Tooth and Nail (1970)

Dennis Oppenheim is one of America's finest and most creative conceptual and performance artists. He first gained acclaim in the 1960s, as a pioneer in conceptual artworks, body art, video and sculpture. As if all this wasn't enough, the man is still working on his art even as you're reading this. His early works tended to focus on performance actions that centered on representations of human and animal bodies. These actions can often be seen as mesmerizing, confusing, and mysterious.

In the early 1970s, Dennis Oppenheim was in the vanguard of artists using film and video to investigate themes relating to body and performance. This portfolio features a selection of his works known as the Aspen Tapes, produced between 1970 and 1974, in which Oppenheim uses his own body as a site of experimentation in the personal. In these works the artist enters into an intimate and dynamic dialogue with his body as he explores the boundaries of personal risk, bodily transformation, and interpersonal communication. His works explore new and unusual forms of communication and address and they present the act of communicating with others as a physical and biological extension of the self.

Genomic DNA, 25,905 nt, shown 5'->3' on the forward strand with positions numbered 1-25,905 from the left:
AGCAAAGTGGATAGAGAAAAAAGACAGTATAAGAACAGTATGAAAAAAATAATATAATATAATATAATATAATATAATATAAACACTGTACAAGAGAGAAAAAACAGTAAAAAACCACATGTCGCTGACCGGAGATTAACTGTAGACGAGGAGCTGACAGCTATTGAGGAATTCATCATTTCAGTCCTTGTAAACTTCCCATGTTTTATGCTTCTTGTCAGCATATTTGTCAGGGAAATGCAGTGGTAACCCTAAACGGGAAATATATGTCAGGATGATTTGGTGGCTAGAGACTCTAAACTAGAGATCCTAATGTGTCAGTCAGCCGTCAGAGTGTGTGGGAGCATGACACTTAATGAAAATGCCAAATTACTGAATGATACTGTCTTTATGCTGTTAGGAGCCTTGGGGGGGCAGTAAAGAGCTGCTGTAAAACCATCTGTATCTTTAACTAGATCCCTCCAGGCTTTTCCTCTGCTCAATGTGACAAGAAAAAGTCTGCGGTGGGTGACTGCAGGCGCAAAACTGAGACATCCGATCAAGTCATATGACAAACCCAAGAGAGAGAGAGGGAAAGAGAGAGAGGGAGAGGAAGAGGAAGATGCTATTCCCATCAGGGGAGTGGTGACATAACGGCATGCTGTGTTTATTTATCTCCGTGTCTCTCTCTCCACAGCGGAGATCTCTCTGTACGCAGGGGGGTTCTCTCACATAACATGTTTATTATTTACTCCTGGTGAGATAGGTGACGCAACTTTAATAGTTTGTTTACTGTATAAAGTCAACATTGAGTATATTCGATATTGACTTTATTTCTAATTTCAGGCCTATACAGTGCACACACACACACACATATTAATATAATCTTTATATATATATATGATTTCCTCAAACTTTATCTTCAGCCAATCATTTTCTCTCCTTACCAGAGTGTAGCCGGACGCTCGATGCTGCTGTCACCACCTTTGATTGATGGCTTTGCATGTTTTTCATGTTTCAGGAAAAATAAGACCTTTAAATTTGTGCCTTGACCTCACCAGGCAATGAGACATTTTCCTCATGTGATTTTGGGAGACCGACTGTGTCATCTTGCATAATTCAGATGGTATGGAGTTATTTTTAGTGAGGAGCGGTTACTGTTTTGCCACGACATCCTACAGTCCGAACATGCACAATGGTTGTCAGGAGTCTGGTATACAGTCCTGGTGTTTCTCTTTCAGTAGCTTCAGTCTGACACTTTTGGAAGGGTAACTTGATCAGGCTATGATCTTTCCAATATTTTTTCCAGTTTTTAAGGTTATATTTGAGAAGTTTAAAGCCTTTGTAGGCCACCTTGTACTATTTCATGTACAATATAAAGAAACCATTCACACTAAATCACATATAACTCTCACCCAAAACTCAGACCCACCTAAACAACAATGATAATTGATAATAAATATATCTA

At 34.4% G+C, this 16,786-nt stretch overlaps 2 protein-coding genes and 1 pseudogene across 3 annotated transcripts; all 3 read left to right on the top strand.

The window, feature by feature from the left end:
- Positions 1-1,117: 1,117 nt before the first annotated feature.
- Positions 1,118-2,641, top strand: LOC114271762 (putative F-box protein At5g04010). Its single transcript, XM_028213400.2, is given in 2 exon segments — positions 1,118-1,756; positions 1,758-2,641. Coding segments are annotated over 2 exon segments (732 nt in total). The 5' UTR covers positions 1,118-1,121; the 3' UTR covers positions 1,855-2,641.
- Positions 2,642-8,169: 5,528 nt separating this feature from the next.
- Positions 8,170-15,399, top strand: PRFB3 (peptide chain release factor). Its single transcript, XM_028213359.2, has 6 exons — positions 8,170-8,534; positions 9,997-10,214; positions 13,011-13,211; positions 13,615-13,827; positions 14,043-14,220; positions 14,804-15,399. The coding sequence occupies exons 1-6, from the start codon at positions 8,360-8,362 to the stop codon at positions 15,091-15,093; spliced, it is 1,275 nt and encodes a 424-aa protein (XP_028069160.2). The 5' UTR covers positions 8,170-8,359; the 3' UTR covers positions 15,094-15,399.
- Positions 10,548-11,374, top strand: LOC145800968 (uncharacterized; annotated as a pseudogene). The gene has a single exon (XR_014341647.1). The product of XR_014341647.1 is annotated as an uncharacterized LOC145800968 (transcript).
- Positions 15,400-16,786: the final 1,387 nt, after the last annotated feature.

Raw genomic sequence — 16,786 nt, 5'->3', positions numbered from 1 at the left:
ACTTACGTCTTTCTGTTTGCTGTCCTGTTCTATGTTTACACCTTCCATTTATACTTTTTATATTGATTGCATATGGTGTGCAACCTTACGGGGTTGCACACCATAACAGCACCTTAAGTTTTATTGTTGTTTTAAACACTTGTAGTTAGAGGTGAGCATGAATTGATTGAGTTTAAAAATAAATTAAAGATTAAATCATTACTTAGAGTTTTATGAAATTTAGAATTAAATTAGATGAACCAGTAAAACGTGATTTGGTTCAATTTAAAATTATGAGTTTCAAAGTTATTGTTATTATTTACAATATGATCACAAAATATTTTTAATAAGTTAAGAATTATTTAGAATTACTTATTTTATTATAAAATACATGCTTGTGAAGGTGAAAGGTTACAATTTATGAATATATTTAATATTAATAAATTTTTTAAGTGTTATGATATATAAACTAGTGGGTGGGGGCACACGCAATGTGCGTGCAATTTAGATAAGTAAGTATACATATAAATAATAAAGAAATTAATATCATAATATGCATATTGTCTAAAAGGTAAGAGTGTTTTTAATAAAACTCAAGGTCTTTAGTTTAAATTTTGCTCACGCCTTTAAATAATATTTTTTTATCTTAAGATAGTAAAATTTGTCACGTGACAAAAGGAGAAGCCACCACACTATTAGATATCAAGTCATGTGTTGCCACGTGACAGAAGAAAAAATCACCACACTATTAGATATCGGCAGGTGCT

Oppenheim has therefore created a system that allows the artist to become the material; to consider himself the sole vehicle of art: the distributor, initiator and receiver, simultaneously. Understanding the body as both subject and object allows the artist to think in terms of an entirely different surface. It creates a shift in direction from the creation of solid matter to the pursuit of internal or surface change.

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